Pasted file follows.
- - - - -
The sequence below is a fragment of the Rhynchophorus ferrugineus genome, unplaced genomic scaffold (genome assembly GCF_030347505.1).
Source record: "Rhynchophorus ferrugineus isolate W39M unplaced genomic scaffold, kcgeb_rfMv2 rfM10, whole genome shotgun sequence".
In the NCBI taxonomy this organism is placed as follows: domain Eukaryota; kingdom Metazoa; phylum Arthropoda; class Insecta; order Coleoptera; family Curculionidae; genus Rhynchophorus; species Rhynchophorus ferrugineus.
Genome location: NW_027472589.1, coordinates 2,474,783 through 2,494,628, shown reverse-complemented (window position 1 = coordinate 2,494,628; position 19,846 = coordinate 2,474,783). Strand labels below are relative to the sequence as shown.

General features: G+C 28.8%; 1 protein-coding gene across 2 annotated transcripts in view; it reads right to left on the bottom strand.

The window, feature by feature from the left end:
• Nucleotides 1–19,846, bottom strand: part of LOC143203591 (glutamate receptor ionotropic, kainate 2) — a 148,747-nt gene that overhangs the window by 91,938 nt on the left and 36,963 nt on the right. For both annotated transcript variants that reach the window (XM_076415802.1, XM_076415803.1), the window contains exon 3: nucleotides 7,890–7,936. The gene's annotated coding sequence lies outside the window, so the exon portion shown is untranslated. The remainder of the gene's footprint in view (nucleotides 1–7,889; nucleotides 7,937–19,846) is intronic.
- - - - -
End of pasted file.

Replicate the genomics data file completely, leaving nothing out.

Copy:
The sequence below is a fragment of the Rhynchophorus ferrugineus genome, unplaced genomic scaffold (genome assembly GCF_030347505.1).
Source record: "Rhynchophorus ferrugineus isolate W39M unplaced genomic scaffold, kcgeb_rfMv2 rfM10, whole genome shotgun sequence".
In the NCBI taxonomy this organism is placed as follows: domain Eukaryota; kingdom Metazoa; phylum Arthropoda; class Insecta; order Coleoptera; family Curculionidae; genus Rhynchophorus; species Rhynchophorus ferrugineus.
Genome location: NW_027472589.1, coordinates 2,474,783 through 2,494,628, shown reverse-complemented (window position 1 = coordinate 2,494,628; position 19,846 = coordinate 2,474,783). Strand labels below are relative to the sequence as shown.

General features: G+C 28.8%; 1 protein-coding gene across 2 annotated transcripts in view; it reads right to left on the bottom strand.

The window, feature by feature from the left end:
• Nucleotides 1–19,846, bottom strand: part of LOC143203591 (glutamate receptor ionotropic, kainate 2) — a 148,747-nt gene that overhangs the window by 91,938 nt on the left and 36,963 nt on the right. For both annotated transcript variants that reach the window (XM_076415802.1, XM_076415803.1), the window contains exon 3: nucleotides 7,890–7,936. The gene's annotated coding sequence lies outside the window, so the exon portion shown is untranslated. The remainder of the gene's footprint in view (nucleotides 1–7,889; nucleotides 7,937–19,846) is intronic.